THE BIG PAYOFF?
This is an article from the March 30, 1998 issue
Just before spring training began, the Mariners pushed the
Dodgers to make a trade that would have sent lefthander Randy
Johnson to Los Angeles for righthander Ismael Valdes, lefthander
Mark Guthrie and second baseman Wilton Guerrero. After
unsuccessfully trying to substitute righthander Ramon Martinez
for the younger and cheaper Valdes, the Dodgers walked away from
the deal. "The reason I was told," says Seattle general manager
Woody Woodward, "was that they didn't want to take on more
The Dodgers may be less hung up about adding to their payroll
now that ownership of the team has passed from the O'Malley
family to Rupert Murdoch, the global media giant who has been
known to overpay sports announcers, never mind the athletes who
actually play the games. Major league owners welcomed Murdoch
into their club last week by a 27-2 vote, with only the Braves'
Ted Turner, himself a global media giant, and the White Sox'
Jerry Reinsdorf voting nay. (The Mets abstained.) If some owners
feared that Murdoch might use the long reach and deep revenues
of his News Corp. to create a superteam in Los Angeles, they
could find out quickly whether those apprehensions are
justified. Murdoch could authorize the acquisition of Johnson as
well as the signing of catcher Mike Piazza to the richest
contract in baseball history even before the paint is dry on his
new parking spot at Dodger Stadium.
A source familiar with the Johnson trade negotiations says
Murdoch's arrival "makes it more likely" that the Big Unit will
be a Dodger. Still, Woodward says L.A. general manager Fred
Claire never suggested that he would be more willing to pull the
trigger after the sale of the club was approved.
Seattle scout Stan Williams continues to shadow the Dodgers just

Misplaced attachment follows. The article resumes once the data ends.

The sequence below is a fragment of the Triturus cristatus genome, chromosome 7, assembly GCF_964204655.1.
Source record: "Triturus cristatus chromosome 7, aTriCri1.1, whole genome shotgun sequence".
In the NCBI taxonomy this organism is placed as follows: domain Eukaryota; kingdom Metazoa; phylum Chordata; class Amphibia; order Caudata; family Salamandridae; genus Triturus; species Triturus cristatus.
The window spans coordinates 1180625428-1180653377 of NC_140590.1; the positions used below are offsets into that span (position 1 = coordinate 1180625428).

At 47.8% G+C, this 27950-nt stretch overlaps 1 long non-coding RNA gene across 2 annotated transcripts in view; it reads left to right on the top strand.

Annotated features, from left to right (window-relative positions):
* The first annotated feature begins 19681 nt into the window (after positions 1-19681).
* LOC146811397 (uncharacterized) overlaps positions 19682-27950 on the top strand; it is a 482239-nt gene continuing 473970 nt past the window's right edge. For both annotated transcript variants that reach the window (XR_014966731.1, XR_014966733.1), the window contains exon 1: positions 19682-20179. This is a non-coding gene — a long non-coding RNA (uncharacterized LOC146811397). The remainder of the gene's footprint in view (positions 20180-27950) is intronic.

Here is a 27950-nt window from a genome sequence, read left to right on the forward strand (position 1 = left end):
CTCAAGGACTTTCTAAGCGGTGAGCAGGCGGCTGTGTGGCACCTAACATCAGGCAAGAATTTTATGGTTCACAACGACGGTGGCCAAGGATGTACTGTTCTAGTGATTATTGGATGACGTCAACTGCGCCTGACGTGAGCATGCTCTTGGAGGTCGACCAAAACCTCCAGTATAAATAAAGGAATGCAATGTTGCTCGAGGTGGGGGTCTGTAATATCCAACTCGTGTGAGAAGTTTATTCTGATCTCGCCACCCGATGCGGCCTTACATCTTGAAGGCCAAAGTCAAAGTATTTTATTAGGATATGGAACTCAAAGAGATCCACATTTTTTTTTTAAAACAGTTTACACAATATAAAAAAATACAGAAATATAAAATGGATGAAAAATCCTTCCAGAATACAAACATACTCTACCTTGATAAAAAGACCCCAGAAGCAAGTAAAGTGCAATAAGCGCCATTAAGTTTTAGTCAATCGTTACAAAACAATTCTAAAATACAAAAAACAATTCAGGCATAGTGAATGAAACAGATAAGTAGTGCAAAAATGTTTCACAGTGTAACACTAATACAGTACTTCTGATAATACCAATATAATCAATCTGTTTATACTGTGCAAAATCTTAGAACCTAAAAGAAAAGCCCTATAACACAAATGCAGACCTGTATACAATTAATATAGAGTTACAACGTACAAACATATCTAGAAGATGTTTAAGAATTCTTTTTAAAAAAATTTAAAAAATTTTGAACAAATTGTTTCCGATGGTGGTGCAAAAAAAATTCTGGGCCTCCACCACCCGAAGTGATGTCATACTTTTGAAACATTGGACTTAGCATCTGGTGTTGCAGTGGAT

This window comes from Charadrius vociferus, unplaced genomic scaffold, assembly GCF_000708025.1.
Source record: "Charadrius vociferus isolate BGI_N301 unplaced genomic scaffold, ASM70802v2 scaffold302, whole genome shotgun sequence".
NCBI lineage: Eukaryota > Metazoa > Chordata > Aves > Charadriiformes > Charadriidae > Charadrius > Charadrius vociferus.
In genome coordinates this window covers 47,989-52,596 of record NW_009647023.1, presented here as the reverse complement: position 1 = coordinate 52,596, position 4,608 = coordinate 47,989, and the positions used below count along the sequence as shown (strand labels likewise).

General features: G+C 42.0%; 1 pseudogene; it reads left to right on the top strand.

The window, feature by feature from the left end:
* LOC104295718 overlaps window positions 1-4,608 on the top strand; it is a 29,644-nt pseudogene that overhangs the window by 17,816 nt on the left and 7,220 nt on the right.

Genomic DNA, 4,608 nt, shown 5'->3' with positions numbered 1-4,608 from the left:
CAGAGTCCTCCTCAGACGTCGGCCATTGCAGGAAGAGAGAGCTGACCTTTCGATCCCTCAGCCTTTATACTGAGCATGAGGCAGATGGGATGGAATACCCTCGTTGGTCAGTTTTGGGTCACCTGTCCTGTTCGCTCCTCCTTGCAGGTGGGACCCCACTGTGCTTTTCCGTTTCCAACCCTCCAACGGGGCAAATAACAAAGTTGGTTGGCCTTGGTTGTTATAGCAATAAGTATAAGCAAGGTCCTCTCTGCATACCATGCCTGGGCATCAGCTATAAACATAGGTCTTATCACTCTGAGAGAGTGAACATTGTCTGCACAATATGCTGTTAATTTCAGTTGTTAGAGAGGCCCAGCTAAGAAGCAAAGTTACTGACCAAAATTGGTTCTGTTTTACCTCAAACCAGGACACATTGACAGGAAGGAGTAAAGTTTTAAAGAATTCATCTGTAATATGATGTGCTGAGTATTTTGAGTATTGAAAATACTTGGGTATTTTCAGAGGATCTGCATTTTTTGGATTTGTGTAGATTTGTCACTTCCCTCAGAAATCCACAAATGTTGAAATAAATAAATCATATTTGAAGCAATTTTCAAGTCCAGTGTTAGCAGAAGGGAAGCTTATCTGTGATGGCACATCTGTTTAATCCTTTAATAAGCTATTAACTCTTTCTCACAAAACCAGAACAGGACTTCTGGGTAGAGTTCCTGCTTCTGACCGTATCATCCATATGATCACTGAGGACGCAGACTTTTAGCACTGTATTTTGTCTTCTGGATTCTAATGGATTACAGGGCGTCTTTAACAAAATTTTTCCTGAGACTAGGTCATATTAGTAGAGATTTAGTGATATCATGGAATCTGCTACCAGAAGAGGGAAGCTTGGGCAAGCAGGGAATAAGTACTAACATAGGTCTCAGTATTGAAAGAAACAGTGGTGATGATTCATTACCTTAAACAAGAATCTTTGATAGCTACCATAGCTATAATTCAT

in case talks are rekindled. He's keeping an eye on Valdes, 24,
who missed a start last week because of soreness in his throwing
Johnson, 34, has simmered ever since the Mariners told him last
November that they would not talk about re-signing him because
they don't think they will be able to afford him when his
contract expires after this season. Now there are indications
that his anger and uncertain future could become corrosive to
the team. Johnson, who is 53-9 in his last 83 starts, recently
told manager Lou Piniella that his situation is distracting him
on the mound and that he wants to be traded as quickly as
Like Johnson, Piazza could be a free agent after this season. He
first gave the Dodgers a Feb. 15 deadline to negotiate a
contract extension but amended that to Opening Day because of
the ownership change. Piazza's agent, Dan Lozano, says he has
not discussed contract terms with the team, though Piazza, 29,
is believed to be seeking a seven-year deal worth nearly $100
million. "Mike would like to retire with the team he signs
with," Lozano says.
MACHISMO BUSTS OUT ALL OVER
Who says spring training games don't count? The usual calm among
the cacti and palm trees has been unsettled by scattered
beanball wars, replete with the posturing and machismo usually
found during the dog days of August--or a press conference
before a heavyweight bout.
Yankees exhibitions have come to resemble the milk-bottle target
game on a carnival midway. Twenty-nine players (including
opponents) were hit by pitches in New York's first 23 spring
games, nearly triple the regular-season rate of last year.
Indians righthander Jaret Wright broke the wrist of Luis Sojo
with a pitch headed toward the Yankees second baseman's
head--one of six batters either hit or brushed back in that